PRH Rolls Out Banned Books Resources: ‘Let Kids Read’

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From Publishing Perspectives:

On Monday (August 14), Andrew Paul at Popular Science wrote, “Iowa educators are turning to ChatGPT to help decide which titles should be removed from their school library shelves in order to legally comply with recent Republican-backed state legislation.”

Today (August 15), Penguin Random House has released its new “banned books resource site”—titled Let Kids Read.

The two events’ timing is coincidental. What’s intentional is a rising willingness among major book-business players to speak forthrightly to such politically inflamed issues.

PRH’s worldwide CEO, Nihar Malaviya, says on today’s release of its new campaign, “We believe in the power of books and their ability to make us better—as individuals and as a society.

“Books give us perspective; their stories allow us to feel seen and provide us with the opportunity to learn from each other’s lived experiences.

“The acceleration of book bannings, challenges, and related legislation sweeping across the country is a direct threat to democracy and our constitutional rights. Diverse stories deserve to be told, and readers deserve the autonomy to choose what books they read.”

To that end, the special site set is up as a consumer-facing presentation, ending in a selection of banned books grouped by category and intended to be rotated at regular intervals.

There’s a series of “What We’re Doing” sections first, and Publishing Perspectives readers will be familiar with many of the listed legal challenges in which PRH has been a party, often under the aegis of the Association of American Publishers. This is followed by a listing of relevant organizations the company works with; a section on the company’s support for its authors; and another section on teacher and librarian support.

Technically, that portion of the “banned book resource site” is a corporate-responsibility piece, albeit clearly one that displays some of the good works and associations made and maintained by the company in the service of resisting a censorious era’s darkest dynamics.

Where the piece shows its depth is in the next section, which offers Malaviya’s introductory commentary on the problem. Look for the section called “Resources for Everyone.”

Here you’ll find him linking to reputable (American Library Association) survey results indicating that 70 percent of American parents asked say that they’re opposed to book banning.

Even more enlightening is his use of Hannah Natanson’s May 23 report for the Washington Post in which investigative journalism found that LGBTQ content is the most frequent trigger in book-banning incidents and that the core challenges to the freedom to read in school-setting book challenges were filed, in the Post‘s analysis, by just 11 people in the 2021-2022 school year cycle. Each of these people created 10 or more challenges in their school districts—one lodging 92 challenges in a year.

Natanson’s article calls these the “serial filers” who launch those blizzards of complaints that send school boards reeling and books vanishing from shelves, with librarians and teachers caught in the crossfire.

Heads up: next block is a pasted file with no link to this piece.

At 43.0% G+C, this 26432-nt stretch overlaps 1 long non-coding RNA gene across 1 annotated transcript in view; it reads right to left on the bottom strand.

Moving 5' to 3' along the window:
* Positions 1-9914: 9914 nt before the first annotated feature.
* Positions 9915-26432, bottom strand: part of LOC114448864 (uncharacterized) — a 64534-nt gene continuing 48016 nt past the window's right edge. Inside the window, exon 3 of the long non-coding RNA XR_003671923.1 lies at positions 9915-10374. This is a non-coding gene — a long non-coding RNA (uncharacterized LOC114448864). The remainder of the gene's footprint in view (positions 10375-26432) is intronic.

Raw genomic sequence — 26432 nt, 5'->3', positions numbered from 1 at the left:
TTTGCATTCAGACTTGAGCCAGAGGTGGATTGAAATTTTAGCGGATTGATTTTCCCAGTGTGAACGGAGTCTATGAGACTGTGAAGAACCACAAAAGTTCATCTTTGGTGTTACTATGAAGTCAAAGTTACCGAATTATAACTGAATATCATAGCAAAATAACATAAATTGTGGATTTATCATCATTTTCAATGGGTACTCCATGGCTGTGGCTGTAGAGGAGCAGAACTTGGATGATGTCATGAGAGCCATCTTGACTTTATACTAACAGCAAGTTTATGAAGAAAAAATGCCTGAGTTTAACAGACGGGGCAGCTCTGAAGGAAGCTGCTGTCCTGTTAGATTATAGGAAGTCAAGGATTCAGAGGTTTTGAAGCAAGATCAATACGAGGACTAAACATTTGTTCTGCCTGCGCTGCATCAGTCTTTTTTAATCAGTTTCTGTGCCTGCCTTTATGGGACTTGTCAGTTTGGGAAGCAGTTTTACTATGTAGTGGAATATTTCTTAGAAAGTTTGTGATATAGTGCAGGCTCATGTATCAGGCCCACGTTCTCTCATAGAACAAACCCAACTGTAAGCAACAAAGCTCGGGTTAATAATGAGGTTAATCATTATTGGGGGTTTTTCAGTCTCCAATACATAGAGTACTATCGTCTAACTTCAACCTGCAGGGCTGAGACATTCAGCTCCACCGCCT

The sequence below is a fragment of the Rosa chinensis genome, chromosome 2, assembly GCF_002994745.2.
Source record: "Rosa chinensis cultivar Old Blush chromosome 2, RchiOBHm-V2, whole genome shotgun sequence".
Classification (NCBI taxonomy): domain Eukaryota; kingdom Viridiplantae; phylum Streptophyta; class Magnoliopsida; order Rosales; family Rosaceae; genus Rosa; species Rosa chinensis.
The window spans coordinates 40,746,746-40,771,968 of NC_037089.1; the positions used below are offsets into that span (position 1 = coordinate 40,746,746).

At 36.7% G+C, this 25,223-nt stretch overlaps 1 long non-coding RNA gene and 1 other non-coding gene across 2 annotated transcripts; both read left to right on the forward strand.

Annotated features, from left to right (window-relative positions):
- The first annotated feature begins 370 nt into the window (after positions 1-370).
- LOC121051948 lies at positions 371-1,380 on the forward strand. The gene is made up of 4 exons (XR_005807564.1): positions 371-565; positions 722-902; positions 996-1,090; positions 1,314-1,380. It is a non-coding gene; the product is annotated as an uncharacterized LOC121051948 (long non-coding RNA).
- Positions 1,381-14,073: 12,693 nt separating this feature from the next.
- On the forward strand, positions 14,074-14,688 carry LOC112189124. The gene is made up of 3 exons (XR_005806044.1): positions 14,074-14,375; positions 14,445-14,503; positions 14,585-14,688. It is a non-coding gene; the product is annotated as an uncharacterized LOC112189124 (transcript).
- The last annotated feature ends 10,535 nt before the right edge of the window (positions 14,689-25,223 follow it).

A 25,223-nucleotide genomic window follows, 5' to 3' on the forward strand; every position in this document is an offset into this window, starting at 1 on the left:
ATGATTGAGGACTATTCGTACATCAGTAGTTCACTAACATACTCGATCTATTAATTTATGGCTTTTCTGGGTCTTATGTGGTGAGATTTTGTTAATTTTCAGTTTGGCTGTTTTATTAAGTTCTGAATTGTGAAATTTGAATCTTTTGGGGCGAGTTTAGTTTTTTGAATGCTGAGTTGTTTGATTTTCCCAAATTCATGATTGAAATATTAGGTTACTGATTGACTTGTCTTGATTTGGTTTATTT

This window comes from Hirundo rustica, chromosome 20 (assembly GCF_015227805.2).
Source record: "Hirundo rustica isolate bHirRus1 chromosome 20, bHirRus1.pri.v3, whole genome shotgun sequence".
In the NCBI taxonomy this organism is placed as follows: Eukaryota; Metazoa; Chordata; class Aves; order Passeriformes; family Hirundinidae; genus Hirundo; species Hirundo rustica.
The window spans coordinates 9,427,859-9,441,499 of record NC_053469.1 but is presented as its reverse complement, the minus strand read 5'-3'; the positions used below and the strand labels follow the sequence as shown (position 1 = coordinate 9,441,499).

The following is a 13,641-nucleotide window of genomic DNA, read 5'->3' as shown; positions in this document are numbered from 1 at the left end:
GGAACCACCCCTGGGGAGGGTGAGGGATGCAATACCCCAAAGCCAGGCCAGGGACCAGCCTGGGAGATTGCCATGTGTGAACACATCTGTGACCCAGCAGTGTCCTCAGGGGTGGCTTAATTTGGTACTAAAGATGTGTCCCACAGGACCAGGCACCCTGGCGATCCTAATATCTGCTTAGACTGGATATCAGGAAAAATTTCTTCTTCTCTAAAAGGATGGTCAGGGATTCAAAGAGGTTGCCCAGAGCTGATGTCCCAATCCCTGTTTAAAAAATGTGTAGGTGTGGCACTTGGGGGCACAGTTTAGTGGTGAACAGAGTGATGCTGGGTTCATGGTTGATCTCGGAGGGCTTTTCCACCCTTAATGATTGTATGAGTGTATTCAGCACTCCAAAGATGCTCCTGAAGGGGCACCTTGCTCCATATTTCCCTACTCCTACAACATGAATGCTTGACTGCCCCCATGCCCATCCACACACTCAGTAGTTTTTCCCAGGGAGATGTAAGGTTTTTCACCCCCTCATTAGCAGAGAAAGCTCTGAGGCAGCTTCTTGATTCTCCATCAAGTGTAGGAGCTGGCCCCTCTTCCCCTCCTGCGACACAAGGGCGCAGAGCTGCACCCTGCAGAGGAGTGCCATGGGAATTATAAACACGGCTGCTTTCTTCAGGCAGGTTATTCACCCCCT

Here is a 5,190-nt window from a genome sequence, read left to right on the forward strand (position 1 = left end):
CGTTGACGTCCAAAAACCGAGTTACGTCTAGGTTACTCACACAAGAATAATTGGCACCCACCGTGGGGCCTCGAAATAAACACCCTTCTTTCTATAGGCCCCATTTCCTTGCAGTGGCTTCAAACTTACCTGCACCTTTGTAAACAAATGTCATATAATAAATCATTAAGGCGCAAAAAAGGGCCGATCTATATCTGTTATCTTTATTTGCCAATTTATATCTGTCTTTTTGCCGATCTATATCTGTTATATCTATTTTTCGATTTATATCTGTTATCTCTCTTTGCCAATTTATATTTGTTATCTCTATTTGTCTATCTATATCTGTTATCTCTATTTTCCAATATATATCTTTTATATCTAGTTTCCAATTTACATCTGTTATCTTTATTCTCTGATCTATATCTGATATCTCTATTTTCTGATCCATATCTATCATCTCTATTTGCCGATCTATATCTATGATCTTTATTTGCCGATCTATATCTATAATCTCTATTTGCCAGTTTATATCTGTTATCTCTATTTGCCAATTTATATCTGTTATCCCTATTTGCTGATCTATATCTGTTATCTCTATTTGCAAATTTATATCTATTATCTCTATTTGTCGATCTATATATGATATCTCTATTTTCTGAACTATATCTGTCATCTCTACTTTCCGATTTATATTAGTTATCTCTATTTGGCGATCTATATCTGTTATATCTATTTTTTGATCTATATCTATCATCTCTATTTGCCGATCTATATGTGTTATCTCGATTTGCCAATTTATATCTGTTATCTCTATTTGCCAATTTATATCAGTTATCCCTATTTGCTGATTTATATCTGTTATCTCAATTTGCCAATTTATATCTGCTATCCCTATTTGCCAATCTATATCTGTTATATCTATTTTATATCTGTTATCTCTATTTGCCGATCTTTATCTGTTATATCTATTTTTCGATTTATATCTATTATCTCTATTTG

In Malaviya’s article, he pledges, “We will always stand by those fighting for intellectual freedom.”

“Resources for Authors and Creators” will give you the Penguin Random House author Jacob Tobia, who makes an appeal to authors to avoid self-censorship, writing, “As authors, we must resist not only their efforts to ban our books, but also their efforts to make us afraid.

“Now is not the time to cower. Now is not the time to stop writing. It is the time to double down on our creative joy, on the power that comes with expressing the ideas and stories shimmering in our hearts.”

Link to the rest at Publishing Perspectives

PG says that Manhattan sensibilities differ substantially from those held by about 90% of the remainder of the US population. The idea of a group of business executives deciding what children can read is going to strike more than a few parents outside of the canyons of New York as both presumptious in the extreme.

Just because some corporate drone is familiar with what books sell doesn’t make them an expert on what children should be reading. It does, however, represent virtue signaling to other members of the NYC hive mind.

1 thought on “PRH Rolls Out Banned Books Resources: ‘Let Kids Read’”

  1. Thing is, most of the efforts to keep these books off of library shelves are really counterproductive. They’re the sort of books that librarians and teachers love to buy because they Teach Kids Very Important Lessons, and that kids tend to shy away from because they can tell when books are written to teach them Very Important Lessons rather than to tell them a good story. The only hope the publishers have of getting into kids’ hands is this kind of marketing effort to give them the allure of the forbidden.

    For example, did any kid ever read “Antiracist Baby” of their own accord? Given that there are millions of children in America, by the law of large numbers I’m sure at least one did, but I will guarantee you that the number was not high even in absolute terms.

    (Also, who talks like this? “It is the time to double down on our creative joy, on the power that comes with expressing the ideas and stories shimmering in our hearts.” If that’s how this guy usually writes, parents don’t need to worry about their kids reading his books–they’ll be turned off by the obnoxious glurginess in the first five pages.)

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